Final part of STS-31 images. Note: you may notice the G/accel indicator is giving weird indications (ie, .9G in orbit.) It was just introduced in the last service back in late December, and will probably be fixed soon.
I've only done about half a dozen reentries and landings in SSM07; but I have to say it is one of the most immersive, coolest simming experiences I've ever had. Going Mach 20+ through the fiery upper atmosphere while you can hear the RCS thrusters firing in the background frequently.
We've just begun our deorb burn off the western coast of Australia. The two OMS engines are functioning perfectly, each one at 100% as seen at the lower left of the image. Our 6+ minute OMS burn is done in the opposite direction we are traveling. IIRC, it only slows the shuttle down a few hundred miles per hour, but this is enough for the shuttle's orbit to decay.
We watch the sun set during our OMS burn. The sun is setting over Australia, but we should be landing during a sunrise at Edwards AFB, California.
After the burn, I manually maneuver the shuttle into the correct attitude. This will be the last time I touch the controls until after reentry. The mist right outside the shuttles window is a nose RCS jet firing as I maneuver.
Dumping the remaining nose RCS fuel before reentry.
The pilot starts the remaining two APUs and sets the HYD MAIN PUMP PRESS to NORM in preparation for Discovery
using her aerodynamic surfaces to maneuver.
Then the pilot reactivates the Ascent Thrust Vector Controls (ATVC). This allows the main engine bells to position correctly for reentry. They were deactivated after launch, when they were used to steer the shuttle while the main engines were lit.
The pilot also sets all three AC BUS SNSR switches from AUTO TRIP to MONITOR to prevent the electrical system from shutting itself down. The same setting is also used during launch, just in case. If the AC systems need to be shut down, the crew can decide to do it themselves.
The pilot is busy just prior to Reentry Interface (REI). He also closes down the fuel and oxidizer valves for the forward RCS (the RCS rockets he just dumped fuel out of).
Altitude 1.375 MILLION feet, 6752 nm from Edwards
The crew is fully suited up in their orange escape suits and it is dark on the flight deck as they wait to hit REI.
The commander brings up the SPI subsytem display to monitor control surface inputs and actual movements.
A little under 300K feet Houston warns of the imminent radio silence. Communication isn't possible during reentry. Edwards AFB is 1.4* to the left of the nose and 3,605nm away. IIRC, we're doing Mach 20-25.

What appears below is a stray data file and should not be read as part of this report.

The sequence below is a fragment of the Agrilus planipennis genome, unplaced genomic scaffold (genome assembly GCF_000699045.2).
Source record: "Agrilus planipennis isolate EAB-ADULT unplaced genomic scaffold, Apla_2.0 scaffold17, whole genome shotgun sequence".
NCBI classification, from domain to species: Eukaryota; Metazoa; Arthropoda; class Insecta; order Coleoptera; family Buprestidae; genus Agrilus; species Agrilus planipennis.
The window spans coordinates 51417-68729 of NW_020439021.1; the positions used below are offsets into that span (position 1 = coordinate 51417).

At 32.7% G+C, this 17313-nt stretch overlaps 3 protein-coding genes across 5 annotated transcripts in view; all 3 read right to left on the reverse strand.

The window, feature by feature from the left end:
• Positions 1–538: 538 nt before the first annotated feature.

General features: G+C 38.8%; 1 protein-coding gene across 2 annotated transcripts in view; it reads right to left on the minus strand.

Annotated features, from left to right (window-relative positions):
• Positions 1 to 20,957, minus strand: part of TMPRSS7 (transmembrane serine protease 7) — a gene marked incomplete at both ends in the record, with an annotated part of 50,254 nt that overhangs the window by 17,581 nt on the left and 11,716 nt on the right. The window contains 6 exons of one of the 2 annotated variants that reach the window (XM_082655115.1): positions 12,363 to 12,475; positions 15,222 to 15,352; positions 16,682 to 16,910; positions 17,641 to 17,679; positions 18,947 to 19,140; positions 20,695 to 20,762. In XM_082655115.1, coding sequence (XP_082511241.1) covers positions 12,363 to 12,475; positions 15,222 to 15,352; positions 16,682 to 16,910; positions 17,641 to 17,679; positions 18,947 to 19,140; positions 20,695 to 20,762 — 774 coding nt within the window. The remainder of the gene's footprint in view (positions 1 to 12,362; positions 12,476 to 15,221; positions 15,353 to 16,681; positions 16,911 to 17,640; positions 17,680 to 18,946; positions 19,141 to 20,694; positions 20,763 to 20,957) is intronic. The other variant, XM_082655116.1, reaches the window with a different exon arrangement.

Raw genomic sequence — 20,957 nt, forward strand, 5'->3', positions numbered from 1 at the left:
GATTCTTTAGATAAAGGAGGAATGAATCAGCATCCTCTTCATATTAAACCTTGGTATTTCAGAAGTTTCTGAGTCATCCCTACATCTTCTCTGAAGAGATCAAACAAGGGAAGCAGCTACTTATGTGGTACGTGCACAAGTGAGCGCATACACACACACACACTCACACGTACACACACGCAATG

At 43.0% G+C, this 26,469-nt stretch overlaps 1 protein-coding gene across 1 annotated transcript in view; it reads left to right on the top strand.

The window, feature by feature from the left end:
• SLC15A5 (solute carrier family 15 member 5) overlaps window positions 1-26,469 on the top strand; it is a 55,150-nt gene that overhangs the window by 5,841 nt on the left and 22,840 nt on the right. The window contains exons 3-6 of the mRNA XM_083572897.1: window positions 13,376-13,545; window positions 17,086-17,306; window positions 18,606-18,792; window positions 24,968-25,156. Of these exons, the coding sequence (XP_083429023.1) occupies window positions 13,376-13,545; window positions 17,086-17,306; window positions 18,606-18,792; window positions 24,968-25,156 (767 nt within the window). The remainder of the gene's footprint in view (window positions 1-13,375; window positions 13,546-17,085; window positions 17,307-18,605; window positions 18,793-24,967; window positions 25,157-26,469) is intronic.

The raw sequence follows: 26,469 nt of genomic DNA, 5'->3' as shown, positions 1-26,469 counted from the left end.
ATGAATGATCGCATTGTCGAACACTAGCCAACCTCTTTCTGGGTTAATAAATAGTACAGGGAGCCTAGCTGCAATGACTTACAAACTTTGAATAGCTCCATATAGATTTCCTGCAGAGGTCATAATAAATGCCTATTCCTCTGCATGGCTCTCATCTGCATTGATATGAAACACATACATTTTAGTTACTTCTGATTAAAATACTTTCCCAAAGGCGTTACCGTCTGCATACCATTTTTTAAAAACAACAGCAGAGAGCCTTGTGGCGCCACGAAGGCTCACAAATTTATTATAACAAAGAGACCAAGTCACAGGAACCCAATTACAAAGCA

The tiles on the orbiter's belly begin to glow due to the intense friction of slamming into the atmosphere at such a high speed. The crew should be seeing plasma swirling around outside their windows soon.
Just a little bit of orange at first outside the windows, then it really gets going. The shuttle is bumping up and down during all of this.
It's starting to decrease in intensity now.
The plasma is done, but the orbiter is still...Hot to the touch
. In the top right corner, that splotch of light is one of the Hawaiian Islands.
A little over 2500 nm to go. Edwards is 7.2 * left of the nose. Descending through 235K with everything looking good.
The shuttle starts a series of S-turns to bleed off speed and altitude. Our first is to the left, at Mach 19+.
Starting radiator cooling. I do this out of sequence and trigger a FREON Master Caution. The beeping alarm is not what I want to hear at this point, but I figure it out after a few seconds and it silences itself once I correct my switchology.
Coming up on the West Coast during a roll reversal to the right.
The flight deck at sunrise.
Some more housekeeping to allow the drag chute to deploy properly, as well as using the ammonia boilers as heatsinks.
Coming left now.
Under Mach 5, it's safe to deploy the air sensors. The commander sets both to DEPLOY/HEAT
and both pilot and commander turn their HUDs on. The commander will be taking manual control of the orbiter shortly.
The pilot activates the radar altimeters.
Sunrise through the commander's HUD shortly after taking manual control of world's most expensive glider. To follow the guidance cues produced by the orbiter's computers, you keep the diamond centered in the square.
"On at the 90." Not my greatest approach.
On final to Runway 22 at just above 4,000. As you can probably tell, I'm high but pretty much on centerline.
I think I manage to pull off a pretty decent landing though.
The nose touches. Breaking.
Wheels stop! STS-31 is over. Getting out in those suits after a almost a week zero G is tough!
Now for a few days of post mission deprocessing at Dryden, then onto KSC on the back of a 747 and getting prepped for the next mission.